“I don’t know that we have enough track record of these parents’ rights bills being implemented for a long time that we can say how they work out,” he said.
But the policies are likely to have an impact on how school and district leaders approach transparency surrounding curriculum and learning materials, McCluskey said.
Such a situation has played out in Ocean City, N.J., where district leaders faced parent outrage over new state sex education standards that included instruction about gender identity and sexuality.
Over 100 people participated in a protest against the standards last September in Ocean City, expressing concerns that they would lead to “indoctrination” and “grooming” in schools, the Ocean City Sentinel reported. The protest led the local city council to adopt a parents’ bill of rights policy that gives parents the power to review curriculum and learning materials used in classrooms and opt their kids out of curriculum “that the parent believes is in conflict with [their] conscience or sincerely held moral or religious beliefs.”
The city council has no governing control over the school district in Ocean City, so the parents’ bill of rights doesn’t change what the district can do legally, Superintendent Matthew Friedman said. But the situation led the Ocean City district to be “as transparent as possible” about the standards and lessons being taught in schools, he said. The district held parent academies where district leaders showed parents the state standards, how they’ve changed over the years, clips of videos that will be shown in classes, and concrete examples of lesson plans.
“I don’t take [the parents’ bill of rights] as a negative,” Friedman said. “I’m a huge proponent of the partnership between our district and parents and guardians because that is a recipe for success. So having a piece of paper to amplify or remind people of their rights, that’s great.”
The district’s school board doesn’t plan to adopt its own parents’ bill of rights, however, as a commitment to parents’ rights is already interwoven into district policies and practices, Friedman said.
Parents’ rights connect to a push for school choice
School choice initiatives—like new laws in Iowa and Utah establishing voucher programs that let parents use public dollars to pay for private school tuition—have risen in tandem with the push for parents’ rights.
Often, the choice bills are tied to the concept of parents’ rights, with politicians arguing that parents should have a right to choose other schools if they’re concerned about what is being taught in their local public schools and that the government should support that move.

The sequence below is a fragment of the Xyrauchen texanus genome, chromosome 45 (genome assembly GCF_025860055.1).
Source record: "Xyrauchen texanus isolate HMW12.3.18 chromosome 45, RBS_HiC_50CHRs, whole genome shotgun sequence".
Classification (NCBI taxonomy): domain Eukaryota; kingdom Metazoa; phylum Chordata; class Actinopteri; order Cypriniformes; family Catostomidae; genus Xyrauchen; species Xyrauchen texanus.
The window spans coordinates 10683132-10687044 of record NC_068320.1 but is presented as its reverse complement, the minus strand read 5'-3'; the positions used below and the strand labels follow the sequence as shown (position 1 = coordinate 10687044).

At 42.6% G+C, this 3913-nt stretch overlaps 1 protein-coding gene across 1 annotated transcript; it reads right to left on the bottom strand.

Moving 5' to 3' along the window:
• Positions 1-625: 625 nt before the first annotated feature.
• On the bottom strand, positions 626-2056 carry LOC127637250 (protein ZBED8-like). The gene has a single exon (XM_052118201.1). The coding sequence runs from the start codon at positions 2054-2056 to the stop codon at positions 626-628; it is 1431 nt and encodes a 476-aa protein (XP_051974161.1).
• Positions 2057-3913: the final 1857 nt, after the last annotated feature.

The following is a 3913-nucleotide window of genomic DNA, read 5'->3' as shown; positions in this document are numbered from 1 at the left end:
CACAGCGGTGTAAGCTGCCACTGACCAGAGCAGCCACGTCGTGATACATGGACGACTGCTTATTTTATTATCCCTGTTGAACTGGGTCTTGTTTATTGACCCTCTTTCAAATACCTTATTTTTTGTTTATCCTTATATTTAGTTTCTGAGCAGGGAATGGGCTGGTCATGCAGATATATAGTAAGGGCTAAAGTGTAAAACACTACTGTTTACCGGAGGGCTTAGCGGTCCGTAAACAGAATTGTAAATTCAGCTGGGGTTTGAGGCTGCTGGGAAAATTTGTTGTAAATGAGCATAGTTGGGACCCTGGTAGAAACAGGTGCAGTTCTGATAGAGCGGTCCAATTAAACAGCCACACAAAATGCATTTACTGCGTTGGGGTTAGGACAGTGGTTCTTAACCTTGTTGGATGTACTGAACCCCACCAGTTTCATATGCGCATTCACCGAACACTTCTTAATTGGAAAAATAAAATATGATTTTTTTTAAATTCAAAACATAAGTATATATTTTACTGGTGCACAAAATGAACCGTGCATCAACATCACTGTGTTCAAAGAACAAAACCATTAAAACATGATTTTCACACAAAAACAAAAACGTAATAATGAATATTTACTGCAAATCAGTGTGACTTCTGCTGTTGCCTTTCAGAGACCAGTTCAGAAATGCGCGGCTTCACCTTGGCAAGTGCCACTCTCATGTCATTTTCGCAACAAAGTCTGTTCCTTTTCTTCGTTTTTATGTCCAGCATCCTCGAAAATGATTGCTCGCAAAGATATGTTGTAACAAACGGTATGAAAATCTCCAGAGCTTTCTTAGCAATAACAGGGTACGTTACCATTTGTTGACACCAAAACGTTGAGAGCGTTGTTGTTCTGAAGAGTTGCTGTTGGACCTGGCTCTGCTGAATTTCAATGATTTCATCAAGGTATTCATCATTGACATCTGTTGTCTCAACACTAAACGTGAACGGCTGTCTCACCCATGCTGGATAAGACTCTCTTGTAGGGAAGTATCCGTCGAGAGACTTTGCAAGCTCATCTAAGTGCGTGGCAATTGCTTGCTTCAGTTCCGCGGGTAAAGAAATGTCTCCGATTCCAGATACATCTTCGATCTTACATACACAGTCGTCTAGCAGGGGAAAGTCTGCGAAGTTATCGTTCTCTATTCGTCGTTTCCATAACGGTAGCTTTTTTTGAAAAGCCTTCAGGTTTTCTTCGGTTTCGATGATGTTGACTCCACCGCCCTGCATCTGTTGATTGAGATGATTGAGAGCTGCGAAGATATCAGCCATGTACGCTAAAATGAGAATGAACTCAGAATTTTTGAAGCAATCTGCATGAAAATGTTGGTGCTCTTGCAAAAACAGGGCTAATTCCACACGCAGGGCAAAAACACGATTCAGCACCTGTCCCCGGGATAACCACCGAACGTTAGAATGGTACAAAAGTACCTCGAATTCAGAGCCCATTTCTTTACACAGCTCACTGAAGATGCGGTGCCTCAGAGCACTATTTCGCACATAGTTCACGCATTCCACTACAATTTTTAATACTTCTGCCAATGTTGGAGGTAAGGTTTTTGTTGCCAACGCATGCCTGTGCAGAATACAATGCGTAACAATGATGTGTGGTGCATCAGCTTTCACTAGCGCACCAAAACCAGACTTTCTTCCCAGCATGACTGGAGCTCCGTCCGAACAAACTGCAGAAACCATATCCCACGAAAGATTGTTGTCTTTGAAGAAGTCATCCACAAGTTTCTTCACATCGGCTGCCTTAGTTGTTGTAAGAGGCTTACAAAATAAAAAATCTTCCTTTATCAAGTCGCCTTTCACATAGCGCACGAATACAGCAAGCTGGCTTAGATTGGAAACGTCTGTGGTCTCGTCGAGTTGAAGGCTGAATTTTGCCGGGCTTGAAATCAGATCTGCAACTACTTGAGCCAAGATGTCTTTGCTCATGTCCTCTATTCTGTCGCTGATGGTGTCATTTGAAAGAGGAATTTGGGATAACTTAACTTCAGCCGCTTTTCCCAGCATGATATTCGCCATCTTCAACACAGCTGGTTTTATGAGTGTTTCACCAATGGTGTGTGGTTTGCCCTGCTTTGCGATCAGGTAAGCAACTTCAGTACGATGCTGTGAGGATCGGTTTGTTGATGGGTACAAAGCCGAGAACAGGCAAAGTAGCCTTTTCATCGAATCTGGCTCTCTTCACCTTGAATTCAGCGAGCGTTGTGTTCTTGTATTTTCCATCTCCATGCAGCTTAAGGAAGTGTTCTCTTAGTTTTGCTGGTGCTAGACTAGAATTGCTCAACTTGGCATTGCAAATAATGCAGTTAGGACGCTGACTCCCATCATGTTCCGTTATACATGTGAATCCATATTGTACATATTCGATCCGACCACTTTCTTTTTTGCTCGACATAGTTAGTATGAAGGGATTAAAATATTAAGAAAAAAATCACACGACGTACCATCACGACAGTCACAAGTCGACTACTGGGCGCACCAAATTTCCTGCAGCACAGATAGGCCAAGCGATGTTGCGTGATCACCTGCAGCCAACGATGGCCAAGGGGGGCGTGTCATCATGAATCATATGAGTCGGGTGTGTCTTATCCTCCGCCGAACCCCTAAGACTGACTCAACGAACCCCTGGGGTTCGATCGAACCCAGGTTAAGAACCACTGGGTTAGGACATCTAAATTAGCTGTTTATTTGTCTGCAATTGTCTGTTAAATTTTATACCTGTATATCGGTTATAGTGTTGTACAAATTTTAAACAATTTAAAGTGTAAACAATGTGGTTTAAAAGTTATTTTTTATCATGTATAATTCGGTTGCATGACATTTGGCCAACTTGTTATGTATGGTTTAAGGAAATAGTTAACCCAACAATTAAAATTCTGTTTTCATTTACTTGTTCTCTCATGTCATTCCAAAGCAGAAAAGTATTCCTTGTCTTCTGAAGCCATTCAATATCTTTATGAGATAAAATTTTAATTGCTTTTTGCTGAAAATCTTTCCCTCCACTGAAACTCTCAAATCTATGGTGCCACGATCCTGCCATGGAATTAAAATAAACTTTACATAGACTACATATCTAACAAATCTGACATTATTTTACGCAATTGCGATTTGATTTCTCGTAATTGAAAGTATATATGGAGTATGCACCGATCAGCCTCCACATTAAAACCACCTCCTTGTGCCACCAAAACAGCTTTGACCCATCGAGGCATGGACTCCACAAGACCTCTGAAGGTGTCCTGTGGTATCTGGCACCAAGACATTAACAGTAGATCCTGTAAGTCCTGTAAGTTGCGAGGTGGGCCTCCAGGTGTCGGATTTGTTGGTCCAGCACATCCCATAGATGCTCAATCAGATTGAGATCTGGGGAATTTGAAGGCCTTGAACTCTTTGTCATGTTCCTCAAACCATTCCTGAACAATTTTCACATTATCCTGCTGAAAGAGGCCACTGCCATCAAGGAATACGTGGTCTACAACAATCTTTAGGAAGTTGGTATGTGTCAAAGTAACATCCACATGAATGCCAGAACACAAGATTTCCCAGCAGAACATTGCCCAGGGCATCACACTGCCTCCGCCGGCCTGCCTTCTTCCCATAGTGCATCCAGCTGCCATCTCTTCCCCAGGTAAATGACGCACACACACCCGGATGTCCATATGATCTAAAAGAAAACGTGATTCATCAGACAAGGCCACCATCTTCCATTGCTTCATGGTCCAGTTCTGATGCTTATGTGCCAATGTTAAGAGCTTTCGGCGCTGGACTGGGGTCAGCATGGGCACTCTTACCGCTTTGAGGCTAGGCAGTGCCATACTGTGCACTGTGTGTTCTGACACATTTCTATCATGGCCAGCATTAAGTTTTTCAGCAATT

“We’ve seen an intensification of efforts to legislate choice programs that use public monies for private schooling in recent years because of the frustration that many parents experienced during the pandemic with traditional schools having to go virtual,” Toch said. “I think advocates of vouchers, tax credits, and education savings accounts have thought to tap into that disaffection.”
Because parents’ rights policies call for more transparency, they’re likely to lead to more support for school choice, said McCluskey, who supports the expansion of school choice.
“If parents have more information and they have the ability to choose among schools, that gives them more to work with to decide what school is the best fit for their children,” he said.
Can parents’ rights benefit everyone?
While conservative activists and politicians have led the recent push for parents’ rights laws and policies, the policies themselves are written to apply to all parents.
“Providing parents with insights into what their schools are teaching their children and how and how well is reasonable,” Toch said. “Smart school administrators have long brought parents into decision-making via curriculum committees and other ways of encouraging them to share their perspectives and in other ways to give them a voice.”
But in many cases, parents’ rights advocates have spread misinformation about what’s happening in schools, Toch said, such as a hoax that claimed schools were providing litter boxes to students who identify as furries and claims that schools were teaching critical race theory. Those instances don’t benefit schools, he said.
The conversations surrounding parents’ rights also often fail to include voices from people of color, said Lakisha Young, executive director of The Oakland REACH, a parent support and organizing group for Black and brown families in Oakland, Calif. And recent media attention to the conservative parents’ rights has pushed the voices of parents of color into the background, she said.
Young doesn’t see parents’ rights policies helping her organization or others like it.
“I think all of these things are philosophical,” Young said. “I think they’re symbolic. Somebody is going to have to take [it] and make it mean something.”
The Oakland REACH has focused its efforts on building solutions for families as their children struggle with a lack of resources and support for basics like reading and math. Young hasn’t been bothered by the conservative parents’ rights movement, as she sees her fight for better schools for students of color as completely separate.
“Our communities are in perpetual fight mode and that’s the burden,” Young said. “Anytime these families want to drop that mantle, they can and their kids will be fine. They may not get everything they want. They may be upset or whatever, but their kids are going to be able to read and do math.”
Back in Isle of Wight in Virginia, Collick doesn’t expect much to change after the school board passed its policies restricting sexually explicit material. The chairman doesn’t believe there was sexually explicit material in the district to begin with, but sees the policies as a way to prevent students from being exposed to such material in the future.
The school board is preparing to consider another policy next month that would provide a framework for how teachers can discuss race and racism and specifically ban critical race theory. The policy would direct teachers to avoid sharing their political views in the classroom, which Collick believes will “create better critical thinkers.”
“We don’t want anyone to be taught that our government is inherently racist,” he said. “We want to make sure that everybody understands that they are of value to our society no matter what their race, ethnicity, sex, or anything else is.”
Collick believes the policy changes will ultimately benefit parents.
“Gov. Glenn Youngkin has made it clear the parents have the ultimate right to decide how their children are educated,” he said. “He’s not going to back off on that and neither are we.”
A version of this article appeared in the March 08, 2023 edition of Education Week as What the Push for Parents’ Rights Means for Schools